Durante degli Alighieri
1265 - 1321
The political maneuvers and extravagances of the pope had Dante and many other Guelphs disenchanted. They wanted to disassociate from the papacy, which caused a split in the party. The Black Guelfs remained faithful to the pope while the White Guelfs, against both pope and emperor, wanted comlete independence. They took control of the city but not for long. The Blacks retaliated, Dante was exiled and fined. He did not pay; he felt he wasn't guilty and he couldn't pay as his property had been seized. He moved to Verona then Paris, where he wrote the poem he called Commedia. He was later invited to return to Florence but did not accept the city’s conditions. He decided to be a "party of one" and lived in Ravenna until his death.
Dante Alighieri applied courtly love into a style called dolce stil novo which highlighted pure love as a source of inspiration. Another popular poet who experimented in this form was his friend Guido Cavalcanti, ten years older. Dante's first important poem in this style is called La vita nuova.
Dante came from a prominent Florentine family loyal to the Guelphs (the Papacy). His mother died at an early age and soon after he was promised to Gemma di Manetto Donati, when he was already in love with Beatrice Portinari, who would die and become the inspiration for the (Divine) Comedy.
Only guild members were allowed to be active in politics so Dante chose the guild of physicians and apothecaries. In 1289 he fought in the Guelph cavalry at the battle of Campaldino, a victory over the Ghibellines that put the Guelphs in power and reformed the constitution in Florence.
Dante’s dolce stil novo influenced the Italian poet Petrarch (b. 1304) whose works introduced the essence of chivalry and courtly love to France, England, and Spain. Francesco Petrarca Arezzo moved from Arezzo to Avignon with his family when he was eight. When he was twenty-three he was smitten by a Frenchwoman, Laura, whom he immortalized in his poems as the essence of true and pure love. Three years later Petrarch renounced his amorous daydreams and studied to become a priest. He wrote both in Latin and in Italian. His major Italian works, Canzoniere and I Trionfi, speak of his passion for Laura. His major Latin work is Africa (1338-1342), a long poem about the Roman general Scipione Africanus. He’s known as the father of modern poetry. During his stay in Florence he became good friends with the writer Boccaccio.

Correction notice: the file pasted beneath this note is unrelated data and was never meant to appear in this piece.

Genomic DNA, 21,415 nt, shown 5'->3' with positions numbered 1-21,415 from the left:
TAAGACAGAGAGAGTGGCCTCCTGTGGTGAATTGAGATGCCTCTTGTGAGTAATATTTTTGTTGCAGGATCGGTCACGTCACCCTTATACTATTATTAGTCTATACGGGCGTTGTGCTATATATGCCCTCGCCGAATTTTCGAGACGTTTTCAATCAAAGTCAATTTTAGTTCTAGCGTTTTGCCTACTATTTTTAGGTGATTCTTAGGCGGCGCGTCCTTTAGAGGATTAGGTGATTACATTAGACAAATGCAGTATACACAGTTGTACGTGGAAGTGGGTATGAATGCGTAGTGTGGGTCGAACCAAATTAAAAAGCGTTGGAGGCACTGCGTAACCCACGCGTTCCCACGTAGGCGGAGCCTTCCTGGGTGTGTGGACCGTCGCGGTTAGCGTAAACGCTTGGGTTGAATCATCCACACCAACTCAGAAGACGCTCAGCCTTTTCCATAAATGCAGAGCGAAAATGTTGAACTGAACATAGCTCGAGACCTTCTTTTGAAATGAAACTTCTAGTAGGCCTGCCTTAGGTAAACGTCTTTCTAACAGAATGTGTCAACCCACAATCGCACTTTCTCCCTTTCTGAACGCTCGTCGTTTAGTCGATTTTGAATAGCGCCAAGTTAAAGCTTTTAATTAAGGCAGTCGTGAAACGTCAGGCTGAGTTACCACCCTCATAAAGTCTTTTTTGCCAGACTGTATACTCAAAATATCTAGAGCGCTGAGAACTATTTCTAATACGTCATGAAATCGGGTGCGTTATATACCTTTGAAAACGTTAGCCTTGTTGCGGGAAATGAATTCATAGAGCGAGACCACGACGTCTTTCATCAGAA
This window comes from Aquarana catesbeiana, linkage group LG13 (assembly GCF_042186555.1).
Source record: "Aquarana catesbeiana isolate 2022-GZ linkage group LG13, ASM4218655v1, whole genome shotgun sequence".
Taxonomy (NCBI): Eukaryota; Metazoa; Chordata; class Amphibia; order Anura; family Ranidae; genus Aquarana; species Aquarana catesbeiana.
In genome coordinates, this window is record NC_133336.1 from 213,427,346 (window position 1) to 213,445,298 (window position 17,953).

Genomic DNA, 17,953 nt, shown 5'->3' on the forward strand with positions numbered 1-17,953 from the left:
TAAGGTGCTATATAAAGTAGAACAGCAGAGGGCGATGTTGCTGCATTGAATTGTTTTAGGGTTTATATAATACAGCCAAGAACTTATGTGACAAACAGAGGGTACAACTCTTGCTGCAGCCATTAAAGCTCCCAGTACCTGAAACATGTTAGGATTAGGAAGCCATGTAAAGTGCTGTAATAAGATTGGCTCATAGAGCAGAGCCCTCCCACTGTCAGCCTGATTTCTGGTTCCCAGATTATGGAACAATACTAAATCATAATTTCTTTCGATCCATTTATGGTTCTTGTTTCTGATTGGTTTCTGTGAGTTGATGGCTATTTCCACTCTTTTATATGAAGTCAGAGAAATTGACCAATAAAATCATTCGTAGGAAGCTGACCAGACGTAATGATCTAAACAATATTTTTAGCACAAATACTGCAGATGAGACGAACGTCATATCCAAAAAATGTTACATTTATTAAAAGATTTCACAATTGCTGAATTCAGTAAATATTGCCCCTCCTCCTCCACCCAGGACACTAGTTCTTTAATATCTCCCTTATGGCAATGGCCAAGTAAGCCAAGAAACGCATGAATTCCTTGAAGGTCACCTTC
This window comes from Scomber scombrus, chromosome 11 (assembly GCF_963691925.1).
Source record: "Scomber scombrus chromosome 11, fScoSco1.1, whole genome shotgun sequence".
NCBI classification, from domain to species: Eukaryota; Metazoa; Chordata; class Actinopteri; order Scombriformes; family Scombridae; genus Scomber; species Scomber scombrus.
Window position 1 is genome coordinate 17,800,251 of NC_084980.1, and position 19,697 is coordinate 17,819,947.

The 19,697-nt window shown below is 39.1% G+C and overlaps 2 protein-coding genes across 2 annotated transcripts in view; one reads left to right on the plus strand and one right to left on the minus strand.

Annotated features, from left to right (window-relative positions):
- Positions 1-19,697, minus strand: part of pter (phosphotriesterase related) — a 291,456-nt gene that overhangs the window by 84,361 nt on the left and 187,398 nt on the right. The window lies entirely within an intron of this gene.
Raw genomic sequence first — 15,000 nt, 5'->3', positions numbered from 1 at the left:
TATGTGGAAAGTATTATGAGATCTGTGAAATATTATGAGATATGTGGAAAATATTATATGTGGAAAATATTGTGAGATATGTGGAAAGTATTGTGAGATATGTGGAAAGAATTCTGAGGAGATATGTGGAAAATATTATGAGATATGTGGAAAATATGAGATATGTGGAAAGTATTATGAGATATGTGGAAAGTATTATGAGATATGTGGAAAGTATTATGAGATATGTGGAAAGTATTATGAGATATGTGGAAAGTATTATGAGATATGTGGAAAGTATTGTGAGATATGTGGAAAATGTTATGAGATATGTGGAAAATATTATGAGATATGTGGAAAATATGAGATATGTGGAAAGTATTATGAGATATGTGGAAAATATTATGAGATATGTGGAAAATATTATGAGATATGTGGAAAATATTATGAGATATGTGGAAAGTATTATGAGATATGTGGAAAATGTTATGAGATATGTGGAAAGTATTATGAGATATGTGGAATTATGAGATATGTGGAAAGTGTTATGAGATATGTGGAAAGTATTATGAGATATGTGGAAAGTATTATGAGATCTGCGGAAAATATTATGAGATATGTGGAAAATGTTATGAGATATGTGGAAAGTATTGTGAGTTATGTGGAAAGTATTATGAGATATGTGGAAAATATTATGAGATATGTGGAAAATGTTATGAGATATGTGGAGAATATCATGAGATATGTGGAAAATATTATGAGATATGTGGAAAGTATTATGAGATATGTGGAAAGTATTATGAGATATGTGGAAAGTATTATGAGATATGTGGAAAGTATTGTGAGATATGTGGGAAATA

Boccaccio (b. 1313) was the illegitimate child of a wealthy Florentine and a French noblewoman. He first studied accounting and law before turning his attention to the classics. As the story goes he fell in love with Marie de Conti d’Aquino, the illegitimate child of Robert d’Anjou, king of Naples. She was the inspiration for his stories under the name Fiametta. His masterpiece, The Decameron, was widely read during the Renaissance.
The Decameron is made up of stories told by a group of lively young nobles to pass the time. They had moved to a villa in the hills above Florence for ten days (hence the name) to stay away from the plague in the city. Boccaccio influenced countless authors, notably Shakespeare and Chaucer, who borrowed the idea of sharing stories for his book Canterbury Tales.
Dante and Beatrice
"Paradiso" Canto 1
La Divina Commedia
Dante wrote his epic poem while in exile (as most of his written works) after Beatrice died. In the poem she guides him through Paradise after a previous visit to Hell and Purgatory with Virgil.
He wrote in vernacular, which was unheard of in intellectual circles, and his writing became the foundation for modern Italian. The original title, La Commedia, was changed to La Divina Commedia after his death.